Dental Work Following Surgery: Five Things To Know

Regular dental cleanings are essential to our overall wellbeing, but what happens after surgery? Can you get your teeth cleaned? What about other dental procedures like root canals or implants? If you’ve recently had surgery and are in need of a professional dental cleaning or a more elaborate procedure, you are at risk for complications if you do not take care of yourself and follow any instructions given by your doctor and dentist.

To ensure there are no complications here are five things you need to know:

  1. Time:

Following surgery, your body needs to heal.

Your body has a natural healing process in place that shouldn’t be sped up. After surgery, you will need to rest for a specified period of time. Depending on the surgery you had, the timeframe for rest can range anywhere from four weeks to a year (for surgeries that lead to temporary mobility loss). For dental work after surgery, you should wait at least six to eight weeks.

Your dentist will have your complete medical history and communicate with your surgeon before you have dental work done to ensure that enough time has passed since your surgery. If you rush into dental work immediately following surgery you may see serious complications.

The body isn’t equipped to handle two procedures in a row. Even if you are simply going in for professional dental cleaning, your chances of bleeding or infection are higher because your body is busy trying to repair itself after having surgery.

2. Aftercare:

After surgery, your surgeon will give you aftercare instructions that must be followed to the letter. Following surgery, you will be left with a wound site. This site requires care and your doctor will explain how to change the dressings and what medications you will need to take. If you do not follow your surgeon’s care instructions, you are jeopardizing your health. Having dental work done after you have neglected the specific guidelines laid out by your surgeon can increase your risk of post-surgical complications, bleeding and can be detrimental to not only your oral health but your overall health as well.

3. Antibiotics:

Many dental procedures require preventative antibiotics if you’ve recently undergone surgery. Your dentist can prescribe antibiotics to be taken prior to or after your dental work to stave off infection. After surgery, you are more susceptible to infection as your body tries to heal. Your natural defenses are lowered as your body recovers and blood-borne infections are common if you do not protect yourself with antibiotics. Many dental procedures involve removing plaque and tartar from your teeth, which are high in bacteria. Although the bacteria is removed carefully, antibiotics will ensure that the bacteria removed will not affect you. Your dentist will prescribe preventative antibiotics for the following dental procedures:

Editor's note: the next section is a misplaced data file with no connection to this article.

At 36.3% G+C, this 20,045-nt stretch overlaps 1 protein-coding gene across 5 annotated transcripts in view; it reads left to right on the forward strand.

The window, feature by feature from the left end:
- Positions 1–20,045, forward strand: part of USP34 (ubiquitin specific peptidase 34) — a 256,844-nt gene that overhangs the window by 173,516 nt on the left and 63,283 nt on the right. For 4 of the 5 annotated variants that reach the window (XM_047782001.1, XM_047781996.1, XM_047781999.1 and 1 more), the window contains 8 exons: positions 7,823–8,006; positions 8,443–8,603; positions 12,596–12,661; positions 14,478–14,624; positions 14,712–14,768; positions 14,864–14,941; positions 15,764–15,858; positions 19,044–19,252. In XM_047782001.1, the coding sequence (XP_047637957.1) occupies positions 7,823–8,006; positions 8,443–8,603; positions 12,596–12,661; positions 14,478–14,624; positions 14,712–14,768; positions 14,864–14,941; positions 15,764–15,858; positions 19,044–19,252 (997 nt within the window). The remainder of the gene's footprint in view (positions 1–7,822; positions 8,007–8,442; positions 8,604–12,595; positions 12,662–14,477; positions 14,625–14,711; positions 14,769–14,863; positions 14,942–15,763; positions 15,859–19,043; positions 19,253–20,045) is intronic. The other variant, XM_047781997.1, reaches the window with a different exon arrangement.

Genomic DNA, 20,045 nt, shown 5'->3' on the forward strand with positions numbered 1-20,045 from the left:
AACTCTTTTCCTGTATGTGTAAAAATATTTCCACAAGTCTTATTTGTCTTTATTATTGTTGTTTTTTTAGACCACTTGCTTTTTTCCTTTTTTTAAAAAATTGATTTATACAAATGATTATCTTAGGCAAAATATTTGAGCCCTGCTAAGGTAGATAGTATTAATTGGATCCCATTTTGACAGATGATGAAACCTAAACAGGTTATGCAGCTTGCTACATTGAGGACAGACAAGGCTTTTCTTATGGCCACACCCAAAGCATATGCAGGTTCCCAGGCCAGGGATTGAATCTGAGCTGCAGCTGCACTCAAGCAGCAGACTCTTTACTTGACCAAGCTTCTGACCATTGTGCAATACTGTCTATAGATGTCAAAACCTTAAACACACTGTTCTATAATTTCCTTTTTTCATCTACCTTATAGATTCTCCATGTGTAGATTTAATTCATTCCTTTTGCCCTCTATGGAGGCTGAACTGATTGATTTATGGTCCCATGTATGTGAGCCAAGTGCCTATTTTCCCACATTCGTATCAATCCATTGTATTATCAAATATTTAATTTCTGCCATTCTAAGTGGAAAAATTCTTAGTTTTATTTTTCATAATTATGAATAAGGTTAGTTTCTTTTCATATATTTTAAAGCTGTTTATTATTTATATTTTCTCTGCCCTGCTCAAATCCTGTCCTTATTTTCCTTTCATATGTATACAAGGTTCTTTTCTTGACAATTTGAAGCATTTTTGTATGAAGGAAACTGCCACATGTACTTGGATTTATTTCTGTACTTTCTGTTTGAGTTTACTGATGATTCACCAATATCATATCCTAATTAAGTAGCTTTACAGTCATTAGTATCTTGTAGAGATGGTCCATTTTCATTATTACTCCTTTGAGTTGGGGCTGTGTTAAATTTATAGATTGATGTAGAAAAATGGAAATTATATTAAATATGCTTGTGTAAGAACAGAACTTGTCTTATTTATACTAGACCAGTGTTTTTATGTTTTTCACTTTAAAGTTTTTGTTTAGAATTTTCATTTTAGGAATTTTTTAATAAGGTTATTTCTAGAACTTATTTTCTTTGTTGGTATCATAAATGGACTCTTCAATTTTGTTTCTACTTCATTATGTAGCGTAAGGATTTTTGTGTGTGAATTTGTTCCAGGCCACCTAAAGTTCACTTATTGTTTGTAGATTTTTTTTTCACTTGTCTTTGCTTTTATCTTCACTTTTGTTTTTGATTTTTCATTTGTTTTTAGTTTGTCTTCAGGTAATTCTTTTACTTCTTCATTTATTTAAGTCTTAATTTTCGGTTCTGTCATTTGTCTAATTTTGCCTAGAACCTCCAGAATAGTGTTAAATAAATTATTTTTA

1. Extractions (tooth removal)
      2. Dental implants
      3. Gum disease procedures where teeth were knocked out or need to be removed
      4. Root canal
      5. Placement of orthodontic bands
      6. If a local anesthetic is used and injected directly into the gums or near the jaw
      7. Regular cleaning if you have implants and are prone to bleeding

4. Infection:
Some people are more susceptible to infections. For example, if you are experiencing a condition like rheumatoid arthritis or systemic lupus erythematosus or if your immune system has been weakened by disease, drugs, or radiation treatment or you have hemophilia, your dentist cannot perform any kind of dental work on you until you show no signs of infection. Furthermore, smaller infections like those that affect the sinuses or throat that can occur post-surgery will need to be cleared before you can have dental work done. Basically, at any sign of infection, your dentist will not perform the dental work for your safety.


5. Listen:

As your surgeon does following a surgical procedure, your dentist may give you aftercare instructions too. For instance, you may be required to eat soft foods (specifically after a root canal, extraction, crown, or implantation procedure) or rinse with a special mouthwash for cleaning purposes. Follow your dentist’s instructions carefully, as you did with your surgeon to ensure that you are not compromising your body’s natural healing process. One of the aftercare instructions following any dental or surgical procedure is no smoking. Smoking is very dangerous and can increase your chances of post-op complications. Smoking reduces the amount of saliva in the mouth, stops the circulation of blood and oxygen throughout the body, and causes many forms of cancer.Dental work following surgery should be safe. At Dawson Dental, we take the overall health of our patients very seriously.If you have recently undergone surgery and wish to have a dental cleaning or need another procedure done like implantation to replace missing teeth, a root canal, or Invisalign to straighten teeth, please contact us. We will review your medical surgery and consult your doctor to ensure that your body can handle the dental work.